Type 2 Diabetes in Children – When to Seek Help

Type 2 Diabetes in children is common.

Weight gain seems to be something that almost everyone is dealing with during the pandemic. Being overweight or obese can lead to health conditions, even for children. Diabetes, for instance, can be life-changing and life-threatening. There is no cure for Type 1 and Type 2 diabetes, so parents shouldn’t take it lightly if their child is diagnosed. Prevention and early intervention is very important. 

What is Type 2 Diabetes?

Diabetes is a condition where there is too much sugar in the blood. In Type 2 diabetes, the body doesn’t produce enough insulin. In the past, Type 2 diabetes was considered to be an adult-onset disease, as most children with diabetes had Type 1. But more and more, children are being diagnosed with Type 2 diabetes.

What is the Difference Between Type 1 and Type 2 Diabetes?

Both types of diabetes can be difficult to manage and can lead to lifelong lifestyle changes. Type 1 diabetes usually affects children and adolescents, or individuals under 40 years of age. It is also considered an autoimmune disease and must be managed using insulin injections or an insulin pump. Type 2 diabetes can affect anyone of any age and can be a direct effect of genetics, eating habits, weight gain, or a lack of activity.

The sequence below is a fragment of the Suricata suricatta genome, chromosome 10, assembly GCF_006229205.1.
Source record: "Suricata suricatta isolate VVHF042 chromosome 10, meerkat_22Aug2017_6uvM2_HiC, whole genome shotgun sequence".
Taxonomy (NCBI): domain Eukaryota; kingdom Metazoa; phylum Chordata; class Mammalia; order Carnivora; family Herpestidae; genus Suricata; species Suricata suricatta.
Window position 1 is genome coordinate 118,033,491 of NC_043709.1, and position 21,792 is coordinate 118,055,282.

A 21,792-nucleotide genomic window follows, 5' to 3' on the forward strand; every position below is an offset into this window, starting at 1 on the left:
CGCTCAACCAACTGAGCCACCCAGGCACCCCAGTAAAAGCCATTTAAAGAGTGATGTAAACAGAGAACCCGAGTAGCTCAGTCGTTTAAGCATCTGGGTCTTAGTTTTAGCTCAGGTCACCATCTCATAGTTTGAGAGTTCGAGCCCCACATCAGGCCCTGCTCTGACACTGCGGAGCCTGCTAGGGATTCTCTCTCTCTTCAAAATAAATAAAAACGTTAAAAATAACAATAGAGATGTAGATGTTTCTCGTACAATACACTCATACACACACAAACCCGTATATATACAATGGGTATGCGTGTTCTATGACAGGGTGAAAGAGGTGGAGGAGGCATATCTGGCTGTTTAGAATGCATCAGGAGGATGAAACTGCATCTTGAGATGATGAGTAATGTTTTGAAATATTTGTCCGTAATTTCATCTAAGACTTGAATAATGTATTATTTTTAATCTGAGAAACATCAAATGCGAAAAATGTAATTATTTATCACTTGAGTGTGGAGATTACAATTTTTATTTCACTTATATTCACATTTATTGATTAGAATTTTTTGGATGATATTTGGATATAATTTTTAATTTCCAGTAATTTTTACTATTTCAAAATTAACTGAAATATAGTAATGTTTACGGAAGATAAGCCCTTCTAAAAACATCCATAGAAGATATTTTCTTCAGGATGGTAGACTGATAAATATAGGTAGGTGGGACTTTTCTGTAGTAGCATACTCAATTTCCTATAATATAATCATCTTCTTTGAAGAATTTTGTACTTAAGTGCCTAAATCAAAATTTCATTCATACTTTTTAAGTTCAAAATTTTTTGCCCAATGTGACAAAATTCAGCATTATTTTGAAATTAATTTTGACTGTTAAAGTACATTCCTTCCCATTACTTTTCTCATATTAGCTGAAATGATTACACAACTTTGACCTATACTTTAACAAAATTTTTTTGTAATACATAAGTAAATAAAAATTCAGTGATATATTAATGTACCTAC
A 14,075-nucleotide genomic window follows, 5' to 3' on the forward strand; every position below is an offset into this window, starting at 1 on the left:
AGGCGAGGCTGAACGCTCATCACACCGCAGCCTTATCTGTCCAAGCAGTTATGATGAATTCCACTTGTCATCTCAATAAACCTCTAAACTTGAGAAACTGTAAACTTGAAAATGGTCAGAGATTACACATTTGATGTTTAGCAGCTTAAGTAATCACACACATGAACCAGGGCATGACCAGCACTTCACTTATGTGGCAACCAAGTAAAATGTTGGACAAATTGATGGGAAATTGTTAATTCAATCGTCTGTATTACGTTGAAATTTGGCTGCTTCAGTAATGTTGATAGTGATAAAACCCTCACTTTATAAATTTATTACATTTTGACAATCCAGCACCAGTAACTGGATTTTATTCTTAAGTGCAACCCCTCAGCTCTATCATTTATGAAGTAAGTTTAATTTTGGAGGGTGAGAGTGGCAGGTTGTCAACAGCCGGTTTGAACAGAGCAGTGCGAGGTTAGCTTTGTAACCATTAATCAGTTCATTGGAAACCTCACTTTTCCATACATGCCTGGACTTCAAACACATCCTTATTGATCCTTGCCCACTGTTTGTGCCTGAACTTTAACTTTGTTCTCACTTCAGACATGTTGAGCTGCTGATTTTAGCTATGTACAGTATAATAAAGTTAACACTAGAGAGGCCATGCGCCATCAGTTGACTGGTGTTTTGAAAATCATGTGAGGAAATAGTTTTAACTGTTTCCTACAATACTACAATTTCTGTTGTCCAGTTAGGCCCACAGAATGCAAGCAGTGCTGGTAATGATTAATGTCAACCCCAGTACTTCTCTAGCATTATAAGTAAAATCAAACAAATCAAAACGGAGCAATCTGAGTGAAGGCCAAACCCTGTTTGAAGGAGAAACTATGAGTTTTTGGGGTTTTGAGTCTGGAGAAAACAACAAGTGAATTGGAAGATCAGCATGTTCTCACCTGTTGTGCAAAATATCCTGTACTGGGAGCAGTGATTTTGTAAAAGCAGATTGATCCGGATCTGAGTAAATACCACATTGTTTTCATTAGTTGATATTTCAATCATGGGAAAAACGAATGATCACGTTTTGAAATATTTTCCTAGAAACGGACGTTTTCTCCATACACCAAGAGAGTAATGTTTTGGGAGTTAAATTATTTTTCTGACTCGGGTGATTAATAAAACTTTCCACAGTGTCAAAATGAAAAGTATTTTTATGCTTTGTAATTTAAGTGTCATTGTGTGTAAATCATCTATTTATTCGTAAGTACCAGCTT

Type 2 Diabetes in children can be difficult to observe. Paying attention to any red flags is recommended.

What are Symptoms of Type 2 Diabetes in Children?

Unfortunately, there may not be any symptoms of Type 2 diabetes in children, which can delay treatment and cause the disease to get worse. Parents should pay attention to the following signs of Type 2 diabetes:

  • Exhaustion or extreme fatigue
  • Blurry vision
  • Urinating a lot 
  • Being very thirsty 
  • Darkening of the back of the neck
  • Dry mouth
  • Increased appetite

How is Type 2 Diabetes Diagnosed and Treated?

Your child can only be diagnosed by a medical professional. Blood is drawn to test for glucose or sugar levels over the past three months. Depending on the sugar levels, the medical professional will prescribe a plan of care for your child. Sometimes lifestyle changes such as healthy eating and increased exercise are prescribed. Other times medication is necessary in order to manage the condition.

If you feel that your child is having any of the above mentioned symptoms, bring them to the nearest emergency room. Hospitality Health ER in Galveston is open 24 hours a day, 7 days a week with virtually no wait time.